An analysis of the new EU Circular Economy Action Plan

The following analysis assesses to what extent actions included in the new EU Circular Economy Action Plan that relate to demand may help reduce environmental pressures and contribute to a more circular European economy within the boundaries of the planet.

Time is quickly running out to prevent climate change from spiralling out of control and to stop ecological collapse – two impending scenarios that are closely linked to one another and driven to a large extent by our linear take-make-use-dispose economic model and the ever-increasing demand for natural resources.

It is clear from different pieces of research – applying different methodological approaches – that Europe is not living within the boundaries of the planet. Far from it. As one example to illustrate this unbalance: the EU has an ecological “footprint” of 4.7 global hectares (gha) per person, to compare with the global biocapacity of 1.7 gha per person. In other words, if everyone on the planet consumed like the average European, we would need almost three Earths to sustain the global economy.

It is unlikely that supply-side tweaks alone will achieve the scale of change required in the time available

Meanwhile, Europe is, to an increasing degree, externalising its pressures on key environmental issues onto other parts of the world. According to the European environment state and outlook 2020, between 30 and 60% of the environmental pressures associated with European consumption are on countries abroad where many goods are produced – this footprint on resources such as land, water and energy showed an upward trend in the period studied, while reductions on certain environmental pressures were seen within Europe.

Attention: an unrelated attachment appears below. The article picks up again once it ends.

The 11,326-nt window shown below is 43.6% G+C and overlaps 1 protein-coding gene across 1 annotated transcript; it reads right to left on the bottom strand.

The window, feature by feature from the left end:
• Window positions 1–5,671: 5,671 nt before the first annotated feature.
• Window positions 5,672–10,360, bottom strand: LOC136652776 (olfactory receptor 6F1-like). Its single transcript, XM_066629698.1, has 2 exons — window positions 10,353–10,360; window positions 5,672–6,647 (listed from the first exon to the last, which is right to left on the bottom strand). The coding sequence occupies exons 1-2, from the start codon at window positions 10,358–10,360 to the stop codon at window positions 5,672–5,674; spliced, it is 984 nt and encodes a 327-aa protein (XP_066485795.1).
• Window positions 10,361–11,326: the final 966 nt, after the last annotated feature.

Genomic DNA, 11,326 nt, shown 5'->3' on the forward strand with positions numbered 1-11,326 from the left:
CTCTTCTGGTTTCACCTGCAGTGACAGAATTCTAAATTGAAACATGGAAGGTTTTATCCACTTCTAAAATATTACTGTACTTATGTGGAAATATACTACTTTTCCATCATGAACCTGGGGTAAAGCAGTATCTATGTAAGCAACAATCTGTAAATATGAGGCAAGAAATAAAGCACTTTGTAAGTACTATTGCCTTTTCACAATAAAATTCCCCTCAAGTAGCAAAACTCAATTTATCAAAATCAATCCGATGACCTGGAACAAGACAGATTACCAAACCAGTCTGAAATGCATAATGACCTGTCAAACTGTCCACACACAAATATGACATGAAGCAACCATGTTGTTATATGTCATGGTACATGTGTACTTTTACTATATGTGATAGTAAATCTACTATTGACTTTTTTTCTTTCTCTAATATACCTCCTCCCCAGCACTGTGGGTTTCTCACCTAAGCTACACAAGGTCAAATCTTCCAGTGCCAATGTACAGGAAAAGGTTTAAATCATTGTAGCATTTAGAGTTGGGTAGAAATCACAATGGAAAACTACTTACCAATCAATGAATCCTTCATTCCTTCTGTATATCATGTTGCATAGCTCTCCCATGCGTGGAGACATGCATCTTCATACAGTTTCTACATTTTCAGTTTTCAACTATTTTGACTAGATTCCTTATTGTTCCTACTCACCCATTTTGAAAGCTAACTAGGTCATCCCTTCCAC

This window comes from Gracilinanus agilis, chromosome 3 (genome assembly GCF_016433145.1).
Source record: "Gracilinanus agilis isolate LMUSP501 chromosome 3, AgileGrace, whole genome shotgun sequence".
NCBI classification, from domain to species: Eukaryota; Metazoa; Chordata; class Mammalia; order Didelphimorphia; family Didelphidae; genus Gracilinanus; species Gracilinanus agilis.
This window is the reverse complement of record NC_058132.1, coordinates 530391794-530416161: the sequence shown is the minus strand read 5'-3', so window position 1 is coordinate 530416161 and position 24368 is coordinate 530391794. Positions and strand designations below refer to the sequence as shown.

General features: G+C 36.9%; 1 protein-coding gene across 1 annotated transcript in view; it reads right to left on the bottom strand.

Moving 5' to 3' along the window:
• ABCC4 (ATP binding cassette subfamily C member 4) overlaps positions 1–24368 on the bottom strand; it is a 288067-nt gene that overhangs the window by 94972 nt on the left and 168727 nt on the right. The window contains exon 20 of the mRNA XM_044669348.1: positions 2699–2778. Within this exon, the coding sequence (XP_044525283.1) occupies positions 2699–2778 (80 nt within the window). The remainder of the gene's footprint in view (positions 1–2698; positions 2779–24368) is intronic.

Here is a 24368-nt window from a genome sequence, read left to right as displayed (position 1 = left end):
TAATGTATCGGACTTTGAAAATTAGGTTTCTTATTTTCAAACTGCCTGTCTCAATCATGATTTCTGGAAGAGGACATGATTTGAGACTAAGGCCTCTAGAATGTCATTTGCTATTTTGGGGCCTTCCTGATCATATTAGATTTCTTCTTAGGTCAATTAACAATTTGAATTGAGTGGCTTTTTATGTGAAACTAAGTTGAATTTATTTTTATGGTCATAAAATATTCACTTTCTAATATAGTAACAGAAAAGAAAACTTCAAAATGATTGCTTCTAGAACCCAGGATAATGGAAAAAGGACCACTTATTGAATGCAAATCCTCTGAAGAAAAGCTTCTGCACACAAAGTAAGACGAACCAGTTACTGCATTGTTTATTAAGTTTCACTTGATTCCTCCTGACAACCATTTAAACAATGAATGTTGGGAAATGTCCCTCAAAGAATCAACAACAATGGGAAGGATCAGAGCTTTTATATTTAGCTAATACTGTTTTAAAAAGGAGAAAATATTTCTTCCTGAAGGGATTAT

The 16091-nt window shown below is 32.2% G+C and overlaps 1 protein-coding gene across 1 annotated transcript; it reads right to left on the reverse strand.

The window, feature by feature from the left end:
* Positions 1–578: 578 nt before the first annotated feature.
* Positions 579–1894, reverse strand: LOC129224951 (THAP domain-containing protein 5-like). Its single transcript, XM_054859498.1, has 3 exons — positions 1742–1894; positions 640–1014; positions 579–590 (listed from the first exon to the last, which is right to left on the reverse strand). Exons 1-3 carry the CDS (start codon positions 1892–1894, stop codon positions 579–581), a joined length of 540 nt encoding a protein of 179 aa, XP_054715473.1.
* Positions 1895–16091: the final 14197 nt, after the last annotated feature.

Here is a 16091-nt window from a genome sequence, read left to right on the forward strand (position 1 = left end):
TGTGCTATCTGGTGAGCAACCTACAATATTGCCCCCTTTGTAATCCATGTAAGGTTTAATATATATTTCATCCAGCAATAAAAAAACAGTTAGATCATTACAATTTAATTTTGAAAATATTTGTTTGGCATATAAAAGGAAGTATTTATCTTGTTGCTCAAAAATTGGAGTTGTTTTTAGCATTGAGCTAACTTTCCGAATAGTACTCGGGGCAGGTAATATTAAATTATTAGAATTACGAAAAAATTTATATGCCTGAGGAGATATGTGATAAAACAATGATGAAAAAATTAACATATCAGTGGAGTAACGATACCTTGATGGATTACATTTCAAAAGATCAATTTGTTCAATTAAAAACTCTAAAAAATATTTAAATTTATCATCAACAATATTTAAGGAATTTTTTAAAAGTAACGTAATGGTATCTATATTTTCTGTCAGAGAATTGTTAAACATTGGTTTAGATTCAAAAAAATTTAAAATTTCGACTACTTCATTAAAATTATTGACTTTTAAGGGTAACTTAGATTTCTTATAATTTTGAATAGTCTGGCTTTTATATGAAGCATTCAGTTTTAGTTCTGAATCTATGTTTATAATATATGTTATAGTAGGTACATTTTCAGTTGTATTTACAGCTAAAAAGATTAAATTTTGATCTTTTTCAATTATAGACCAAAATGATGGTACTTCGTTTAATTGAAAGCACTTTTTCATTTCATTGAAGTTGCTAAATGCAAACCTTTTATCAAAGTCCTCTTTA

Keeping track of consumption footprints globally, which requires good supply chain data and accounting, is increasingly recognised as critical to an inclusive transition to sustainability, including in the UN Sustainable Development Goals where material footprint is included as an indicator.

The idea of a circular economy is to decouple economic growth and prosperity from consumption of finite resources and to build economic, natural and social capital. While there is little yet to suggest that true “decoupling” works at the scale required, the European Commission has adopted circularity as the new economic paradigm for Europe, starting with the launch of its first EU Circular Economy Action Plan in 2015.

Circular Economy Action Plan 2020

The Circular Economy Action Plan, published by the European Commission on 11th March 2020, is a promising continuation of the EU executive’s ambition from 2015.

The plan acknowledges the need to address the block’s resource consumption and to reduce environmental pressures driven by consumption.

The following analysis assesses to what extent the actions included in the action plan may help deliver such reductions and contribute to a more circular European economy within the boundaries of the planet. It was written by the Institute for European Environmental Policy and the Stockholm Environment Institute, with input from the Mistra Foundation.

 

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